Chicken salad for the journalist’s soul

The boisterous, off-putting Michael Koretzky of Florida Atlantic University led this fast-paced session. He cycled through several slides and redesigned pages from other university newspapers. Some of the redesigns had special themes, such as Communism and robots.

The main message I took away from this session was that it’s extremely important to have high-quality elements on a newspaper page. For example, if the story is poorly written and worthless, the whole page will suffer. If a photo is too dark, or taken carelessly, the other elements won’t appear at their best, either.

Every member of a newspaper’s staff aids the overall production process of the newspaper. Therefore, everyone’s job is of equal importance. Photos, graphics, copy and design work together to create a publication that’s worth reading. If one section is lacking or falling behind, it will slow down the others, too.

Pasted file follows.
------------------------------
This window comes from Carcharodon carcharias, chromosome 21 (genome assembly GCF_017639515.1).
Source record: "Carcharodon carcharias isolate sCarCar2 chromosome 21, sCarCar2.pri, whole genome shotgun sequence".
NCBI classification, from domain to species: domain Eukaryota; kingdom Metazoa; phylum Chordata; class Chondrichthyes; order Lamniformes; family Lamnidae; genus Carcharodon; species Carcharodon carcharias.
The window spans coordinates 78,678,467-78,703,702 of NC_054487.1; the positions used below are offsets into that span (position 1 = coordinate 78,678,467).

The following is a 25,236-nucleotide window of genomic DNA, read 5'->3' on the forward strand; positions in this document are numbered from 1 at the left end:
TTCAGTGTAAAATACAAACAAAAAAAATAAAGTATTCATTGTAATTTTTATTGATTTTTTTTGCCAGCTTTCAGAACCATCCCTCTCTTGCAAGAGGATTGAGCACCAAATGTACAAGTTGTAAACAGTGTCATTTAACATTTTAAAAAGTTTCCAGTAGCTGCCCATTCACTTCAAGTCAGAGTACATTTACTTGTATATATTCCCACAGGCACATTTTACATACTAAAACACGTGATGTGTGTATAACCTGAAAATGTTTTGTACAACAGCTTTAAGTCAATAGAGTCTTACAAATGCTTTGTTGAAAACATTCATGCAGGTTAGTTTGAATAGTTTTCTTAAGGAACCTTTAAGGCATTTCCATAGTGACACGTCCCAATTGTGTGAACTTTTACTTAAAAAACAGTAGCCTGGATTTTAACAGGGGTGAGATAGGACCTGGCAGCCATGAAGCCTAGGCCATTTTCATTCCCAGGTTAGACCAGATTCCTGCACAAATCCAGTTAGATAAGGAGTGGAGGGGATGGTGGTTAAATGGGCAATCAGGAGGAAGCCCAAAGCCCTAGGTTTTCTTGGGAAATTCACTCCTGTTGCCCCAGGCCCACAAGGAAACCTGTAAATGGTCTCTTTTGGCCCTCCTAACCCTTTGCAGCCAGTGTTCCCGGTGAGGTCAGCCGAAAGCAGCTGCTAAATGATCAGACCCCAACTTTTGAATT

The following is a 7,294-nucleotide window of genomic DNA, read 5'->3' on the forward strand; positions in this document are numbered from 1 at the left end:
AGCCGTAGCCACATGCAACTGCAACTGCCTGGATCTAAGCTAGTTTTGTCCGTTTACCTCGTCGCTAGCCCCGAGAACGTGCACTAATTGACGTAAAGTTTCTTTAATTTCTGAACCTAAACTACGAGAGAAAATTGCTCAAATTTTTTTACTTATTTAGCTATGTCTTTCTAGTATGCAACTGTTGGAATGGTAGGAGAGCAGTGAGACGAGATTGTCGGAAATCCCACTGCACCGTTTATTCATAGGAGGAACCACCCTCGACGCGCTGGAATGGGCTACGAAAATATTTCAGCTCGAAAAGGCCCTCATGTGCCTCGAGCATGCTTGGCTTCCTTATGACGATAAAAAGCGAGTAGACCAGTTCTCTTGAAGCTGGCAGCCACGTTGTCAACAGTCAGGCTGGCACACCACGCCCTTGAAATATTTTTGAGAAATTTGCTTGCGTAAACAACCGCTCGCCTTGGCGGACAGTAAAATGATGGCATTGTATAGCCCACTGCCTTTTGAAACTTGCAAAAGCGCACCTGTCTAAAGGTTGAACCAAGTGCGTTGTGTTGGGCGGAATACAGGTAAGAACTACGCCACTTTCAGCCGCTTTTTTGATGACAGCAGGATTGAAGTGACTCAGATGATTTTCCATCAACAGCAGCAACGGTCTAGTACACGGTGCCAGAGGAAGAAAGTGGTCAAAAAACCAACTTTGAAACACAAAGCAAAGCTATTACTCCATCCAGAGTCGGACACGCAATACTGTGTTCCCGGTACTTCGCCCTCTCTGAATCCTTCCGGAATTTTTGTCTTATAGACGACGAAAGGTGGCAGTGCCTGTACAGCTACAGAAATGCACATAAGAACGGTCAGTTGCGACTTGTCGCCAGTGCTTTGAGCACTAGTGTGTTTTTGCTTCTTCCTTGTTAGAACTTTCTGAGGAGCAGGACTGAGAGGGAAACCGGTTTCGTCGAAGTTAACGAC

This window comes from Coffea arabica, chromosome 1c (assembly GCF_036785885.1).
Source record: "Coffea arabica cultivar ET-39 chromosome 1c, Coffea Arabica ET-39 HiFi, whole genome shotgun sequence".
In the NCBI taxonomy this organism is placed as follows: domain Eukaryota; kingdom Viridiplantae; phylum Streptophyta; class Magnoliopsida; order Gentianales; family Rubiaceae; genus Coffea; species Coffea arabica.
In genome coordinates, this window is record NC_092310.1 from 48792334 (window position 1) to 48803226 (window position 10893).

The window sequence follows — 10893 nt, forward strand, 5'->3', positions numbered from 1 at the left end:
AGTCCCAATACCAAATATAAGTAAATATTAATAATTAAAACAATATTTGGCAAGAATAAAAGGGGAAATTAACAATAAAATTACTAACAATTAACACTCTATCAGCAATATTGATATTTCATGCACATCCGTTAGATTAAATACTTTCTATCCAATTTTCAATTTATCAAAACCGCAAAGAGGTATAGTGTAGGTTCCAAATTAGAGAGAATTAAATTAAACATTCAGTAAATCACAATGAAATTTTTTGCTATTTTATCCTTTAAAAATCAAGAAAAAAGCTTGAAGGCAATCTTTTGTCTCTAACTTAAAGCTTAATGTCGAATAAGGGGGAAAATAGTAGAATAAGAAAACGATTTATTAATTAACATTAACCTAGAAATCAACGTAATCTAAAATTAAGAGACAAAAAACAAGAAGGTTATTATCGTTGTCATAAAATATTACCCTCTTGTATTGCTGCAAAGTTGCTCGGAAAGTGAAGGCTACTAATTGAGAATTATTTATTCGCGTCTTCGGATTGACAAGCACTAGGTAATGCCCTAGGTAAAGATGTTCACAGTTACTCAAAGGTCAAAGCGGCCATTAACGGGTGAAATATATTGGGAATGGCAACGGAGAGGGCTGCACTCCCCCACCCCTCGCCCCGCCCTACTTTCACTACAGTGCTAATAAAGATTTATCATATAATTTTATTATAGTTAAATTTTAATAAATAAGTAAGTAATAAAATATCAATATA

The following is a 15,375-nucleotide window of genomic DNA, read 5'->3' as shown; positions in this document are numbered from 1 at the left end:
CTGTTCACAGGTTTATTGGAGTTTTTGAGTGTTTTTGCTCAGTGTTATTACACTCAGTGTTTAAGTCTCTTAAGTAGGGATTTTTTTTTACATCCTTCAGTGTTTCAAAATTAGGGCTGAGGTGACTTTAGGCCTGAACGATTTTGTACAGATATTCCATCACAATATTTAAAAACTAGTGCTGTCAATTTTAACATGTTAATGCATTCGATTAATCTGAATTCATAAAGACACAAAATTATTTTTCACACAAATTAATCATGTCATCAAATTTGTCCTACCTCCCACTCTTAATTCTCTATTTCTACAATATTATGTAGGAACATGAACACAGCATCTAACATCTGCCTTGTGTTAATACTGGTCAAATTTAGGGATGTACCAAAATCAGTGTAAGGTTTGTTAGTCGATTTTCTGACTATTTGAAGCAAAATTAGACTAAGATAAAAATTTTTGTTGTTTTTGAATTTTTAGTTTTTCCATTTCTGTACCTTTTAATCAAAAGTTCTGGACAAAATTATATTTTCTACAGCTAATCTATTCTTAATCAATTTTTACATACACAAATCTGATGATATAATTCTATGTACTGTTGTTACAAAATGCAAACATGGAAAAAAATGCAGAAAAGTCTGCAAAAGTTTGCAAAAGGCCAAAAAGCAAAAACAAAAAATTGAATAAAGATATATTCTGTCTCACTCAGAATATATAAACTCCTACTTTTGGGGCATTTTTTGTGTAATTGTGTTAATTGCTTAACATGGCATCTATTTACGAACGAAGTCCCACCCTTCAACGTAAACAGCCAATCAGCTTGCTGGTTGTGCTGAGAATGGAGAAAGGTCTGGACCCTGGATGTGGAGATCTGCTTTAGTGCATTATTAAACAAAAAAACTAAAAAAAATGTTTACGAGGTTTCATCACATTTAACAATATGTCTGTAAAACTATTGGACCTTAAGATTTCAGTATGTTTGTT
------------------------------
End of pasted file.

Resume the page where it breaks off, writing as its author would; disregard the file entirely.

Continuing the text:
Clip art is a big negative, Ghost Rider. What is its purpose? Does it aid the story, or does it just make an appearance to take up space?

Decks are important. Sometimes journalists are afraid to use them because they don’t understand their function. Decks add additional information that may not be provided in the headline. They can entice the reader to read the story by giving him or her an idea of what lies ahead.


Limit fonts? What a NOVELty idea. Did anyone get that, or was it just funny to me? Either way, limiting fonts is never a bad decision. Let’s do it, just for KICS. Keep is consistent, silly.

For college newspapers: We want our stories to be about people. Students are really important, according to Koretzky. College newspapers need students and important stories on our front pages.

–Eva Hill


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